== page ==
I follow several bloggers on Facebook and Instagram that are homeschool friendly and conservative in their views on life at large. When I see them post about a book, I typically take note. I will head over to the Overdrive app on my iPad and see if the book is available to check out. When I looked up Where the Crawdads Sing, it was unavailable and I put it on hold. I was something like number 700 and there were only 2 copies available. I promptly forgot about the book and moved on. A few months later, I got an email that a book I had put on hold had been automatically checked out for me.
This happens often. I place a book on hold, forget, and am surprised when it is checked out for me. It becomes like a race to see if I will 1. remember the email saying I have a book checked out and 2. find time to read it.
I totally forgot about Where the Crawdads Sing until I got another notification saying my loan was going to expire in three days. Challenge accepted. I started reading on a Friday and finished Sunday afternoon. I love a good murder mystery. This book did not disappoint.
For years, rumors of the “Marsh Girl” have haunted Barkley Cove, a quiet town on the North Carolina coast. So in late 1969, when handsome Chase Andrews is found dead, the locals immediately suspect Kya Clark, the so-called Marsh Girl. But Kya is not what they say. Sensitive and intelligent, she has survived for years alone in the marsh that she calls home, finding friends in the gulls and lessons in the sand. Then the time comes when she yearns to be touched and loved. When two young men from town become intrigued by her wild beauty, Kya opens herself to a new life–until the unthinkable happens.Book Description
The book follows the life of Kya who has been abandoned by her mother and siblings. They all left one by one until it was just Kya and her abusive, alcoholic father. I don’t understand why they didn’t just take her with them, but I suppose that speaks to our own self preservation and inability to think clearly when the victim of trauma and abuse. It is like you are taking actions that are outside of yourself and seem rational at the time.
Kya is left, for all intents and purposes, alone. Her father comes and goes until he just doesn’t come back at all. Kya is resilient. She has learned to drive the boat her father left behind. She learns to forage. She learns to trade with a local merchant who shows pity on her. He and his wife take Kya under their wing as much as they can. You see, they are black and she is white. However, their socioeconomic level unites them more than their races divide them.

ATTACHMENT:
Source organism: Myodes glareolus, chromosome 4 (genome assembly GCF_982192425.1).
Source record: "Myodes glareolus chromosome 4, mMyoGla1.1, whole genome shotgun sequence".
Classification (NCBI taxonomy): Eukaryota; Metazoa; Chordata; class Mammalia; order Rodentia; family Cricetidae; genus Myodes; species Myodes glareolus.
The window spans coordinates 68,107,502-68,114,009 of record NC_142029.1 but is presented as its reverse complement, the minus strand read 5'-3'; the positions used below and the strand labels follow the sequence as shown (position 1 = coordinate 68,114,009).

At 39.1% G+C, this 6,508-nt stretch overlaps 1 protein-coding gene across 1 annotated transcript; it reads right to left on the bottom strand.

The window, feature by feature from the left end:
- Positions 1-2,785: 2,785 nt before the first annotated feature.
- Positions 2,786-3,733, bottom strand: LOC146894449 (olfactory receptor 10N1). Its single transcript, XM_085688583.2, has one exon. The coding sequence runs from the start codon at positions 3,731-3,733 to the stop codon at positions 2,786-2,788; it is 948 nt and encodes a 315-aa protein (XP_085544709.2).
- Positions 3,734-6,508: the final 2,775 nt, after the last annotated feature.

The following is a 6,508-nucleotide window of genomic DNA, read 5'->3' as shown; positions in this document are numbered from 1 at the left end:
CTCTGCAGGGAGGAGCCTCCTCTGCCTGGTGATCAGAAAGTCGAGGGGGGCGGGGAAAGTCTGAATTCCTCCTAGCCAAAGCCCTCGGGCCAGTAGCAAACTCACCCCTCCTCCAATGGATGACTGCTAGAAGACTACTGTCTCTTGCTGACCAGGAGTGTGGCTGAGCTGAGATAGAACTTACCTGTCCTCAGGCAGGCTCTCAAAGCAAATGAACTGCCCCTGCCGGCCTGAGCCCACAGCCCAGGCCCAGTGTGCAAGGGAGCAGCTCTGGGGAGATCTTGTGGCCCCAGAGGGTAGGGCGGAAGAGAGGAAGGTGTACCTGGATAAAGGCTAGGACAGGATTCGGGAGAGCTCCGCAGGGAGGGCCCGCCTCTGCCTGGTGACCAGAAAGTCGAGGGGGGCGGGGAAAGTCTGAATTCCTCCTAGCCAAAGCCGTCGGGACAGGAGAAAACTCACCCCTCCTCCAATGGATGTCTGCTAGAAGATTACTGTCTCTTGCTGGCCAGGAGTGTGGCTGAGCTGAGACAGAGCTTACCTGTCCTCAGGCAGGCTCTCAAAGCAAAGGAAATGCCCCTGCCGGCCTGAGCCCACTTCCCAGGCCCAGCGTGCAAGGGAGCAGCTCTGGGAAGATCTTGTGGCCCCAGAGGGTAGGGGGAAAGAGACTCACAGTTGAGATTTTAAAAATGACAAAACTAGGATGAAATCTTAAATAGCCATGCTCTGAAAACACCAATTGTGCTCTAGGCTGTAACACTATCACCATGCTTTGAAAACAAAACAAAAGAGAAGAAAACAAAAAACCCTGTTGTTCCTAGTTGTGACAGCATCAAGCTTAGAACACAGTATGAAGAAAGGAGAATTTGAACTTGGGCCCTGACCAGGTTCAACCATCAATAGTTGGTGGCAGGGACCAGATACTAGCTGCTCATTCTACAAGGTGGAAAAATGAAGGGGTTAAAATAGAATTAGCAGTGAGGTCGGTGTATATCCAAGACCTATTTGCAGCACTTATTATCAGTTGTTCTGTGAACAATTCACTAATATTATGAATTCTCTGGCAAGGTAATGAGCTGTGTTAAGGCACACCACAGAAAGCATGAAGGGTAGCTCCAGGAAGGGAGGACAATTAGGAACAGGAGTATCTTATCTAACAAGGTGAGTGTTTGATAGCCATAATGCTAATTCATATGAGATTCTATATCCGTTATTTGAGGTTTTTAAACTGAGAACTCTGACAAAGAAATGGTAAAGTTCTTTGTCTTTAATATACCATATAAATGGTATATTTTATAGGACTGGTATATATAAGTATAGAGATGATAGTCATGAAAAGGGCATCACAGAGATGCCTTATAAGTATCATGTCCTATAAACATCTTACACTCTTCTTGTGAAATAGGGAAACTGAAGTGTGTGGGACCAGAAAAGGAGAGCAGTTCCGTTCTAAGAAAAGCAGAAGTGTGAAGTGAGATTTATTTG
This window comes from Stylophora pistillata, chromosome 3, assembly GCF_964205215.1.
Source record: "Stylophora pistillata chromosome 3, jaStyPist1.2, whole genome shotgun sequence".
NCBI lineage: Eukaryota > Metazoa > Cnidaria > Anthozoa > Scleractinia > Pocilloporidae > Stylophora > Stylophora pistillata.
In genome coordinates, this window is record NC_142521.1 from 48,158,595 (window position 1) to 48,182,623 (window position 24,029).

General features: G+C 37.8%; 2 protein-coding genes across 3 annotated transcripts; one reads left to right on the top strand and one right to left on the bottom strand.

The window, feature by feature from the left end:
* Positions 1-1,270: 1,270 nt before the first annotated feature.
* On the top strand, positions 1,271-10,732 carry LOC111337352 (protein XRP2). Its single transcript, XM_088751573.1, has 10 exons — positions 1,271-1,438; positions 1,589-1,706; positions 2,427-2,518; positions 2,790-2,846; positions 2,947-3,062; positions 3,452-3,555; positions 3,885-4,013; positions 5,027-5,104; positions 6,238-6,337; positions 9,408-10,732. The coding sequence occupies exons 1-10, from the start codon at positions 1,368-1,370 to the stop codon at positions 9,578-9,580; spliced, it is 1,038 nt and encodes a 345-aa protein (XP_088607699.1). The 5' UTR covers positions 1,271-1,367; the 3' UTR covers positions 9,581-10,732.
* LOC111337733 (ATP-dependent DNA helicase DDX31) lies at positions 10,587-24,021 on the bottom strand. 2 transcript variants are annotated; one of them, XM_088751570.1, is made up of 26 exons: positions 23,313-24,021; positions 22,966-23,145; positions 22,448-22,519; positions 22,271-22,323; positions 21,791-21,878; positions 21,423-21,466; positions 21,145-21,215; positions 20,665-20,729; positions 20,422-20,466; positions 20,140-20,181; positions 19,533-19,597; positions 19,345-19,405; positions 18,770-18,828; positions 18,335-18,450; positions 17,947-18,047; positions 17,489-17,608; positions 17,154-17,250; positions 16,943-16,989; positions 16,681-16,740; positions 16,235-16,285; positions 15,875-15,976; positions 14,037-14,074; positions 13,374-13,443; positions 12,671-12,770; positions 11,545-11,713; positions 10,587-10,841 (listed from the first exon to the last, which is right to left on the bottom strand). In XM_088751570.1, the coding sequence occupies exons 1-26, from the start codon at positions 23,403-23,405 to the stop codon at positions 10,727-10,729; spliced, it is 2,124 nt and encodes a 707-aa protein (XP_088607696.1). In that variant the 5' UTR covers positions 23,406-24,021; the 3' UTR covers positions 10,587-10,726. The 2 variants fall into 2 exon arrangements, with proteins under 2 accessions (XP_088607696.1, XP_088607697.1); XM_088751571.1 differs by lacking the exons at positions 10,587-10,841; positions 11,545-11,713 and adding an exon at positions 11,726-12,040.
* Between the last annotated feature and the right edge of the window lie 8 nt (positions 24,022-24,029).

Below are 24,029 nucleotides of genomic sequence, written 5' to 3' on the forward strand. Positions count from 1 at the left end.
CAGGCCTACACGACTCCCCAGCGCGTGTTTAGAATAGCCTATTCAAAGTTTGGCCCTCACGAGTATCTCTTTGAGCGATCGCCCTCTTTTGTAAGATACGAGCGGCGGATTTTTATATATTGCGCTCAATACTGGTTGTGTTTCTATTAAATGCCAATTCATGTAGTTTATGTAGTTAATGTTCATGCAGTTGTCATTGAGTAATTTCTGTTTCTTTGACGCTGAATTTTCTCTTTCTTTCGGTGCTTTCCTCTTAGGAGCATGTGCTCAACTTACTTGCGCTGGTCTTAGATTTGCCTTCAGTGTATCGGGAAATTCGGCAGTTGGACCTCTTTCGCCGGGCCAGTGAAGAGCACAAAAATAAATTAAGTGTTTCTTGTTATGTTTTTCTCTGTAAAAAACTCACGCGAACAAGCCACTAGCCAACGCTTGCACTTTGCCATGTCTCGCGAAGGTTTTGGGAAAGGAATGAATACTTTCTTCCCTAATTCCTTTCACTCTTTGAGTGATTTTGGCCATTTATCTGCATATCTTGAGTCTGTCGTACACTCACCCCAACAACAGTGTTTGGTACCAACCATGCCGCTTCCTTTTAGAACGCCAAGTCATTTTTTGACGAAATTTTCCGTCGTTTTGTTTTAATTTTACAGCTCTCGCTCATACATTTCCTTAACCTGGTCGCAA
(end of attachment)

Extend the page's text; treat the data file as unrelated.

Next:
The book flip flops back and forth between the present day and following Kya grow from a child to an adult. As Kya grows, she becomes known as “the marsh girl.” She learns about life through her interactions with the creatures of the marsh. A friend of her older brother befriends her and teaches her to read. He is one of few to show her acceptance and happiness.
In the present day (which is 1969), a local football legend, Chase Andrews, is found dead. An investigation is launched to sort out all the rumors surrounding the circumstances of his death. Was it an accident? Was it murder? Is the Marsh Girl involved?
Where the Crawdads Sing has a likeable main character with a story that pulls at your heartstrings. The book is a murder mystery, but also a coming of age story with a touch of romance. The book is beautifully written as it contains a great story as well as vivid pictures of marsh life in the Outer Banks of North Carolina as well as poetry woven throughout.
While I enjoyed reading this book, I do not believe I would recommend it for students. There are triggers involving rape and abuse in the book. The subjects would be too intense, in my opinion, for young teens. The book is not terribly descriptive, but it is enough to make an impact.
The book is 379 pages, was published by G.P. Putnam’s Sons in August 2018, and has been a #1 on the NY Times Bestseller List.
I checked out a copy via Overdrive (our library’s digital service). You can buy it on Amazon as well. It is available as hardcover, paperback, kindle, and audio book.
Disclaimer: I am an affiliate with Amazon. Purchases made through links on this post provide our family with a small commission. Thank you!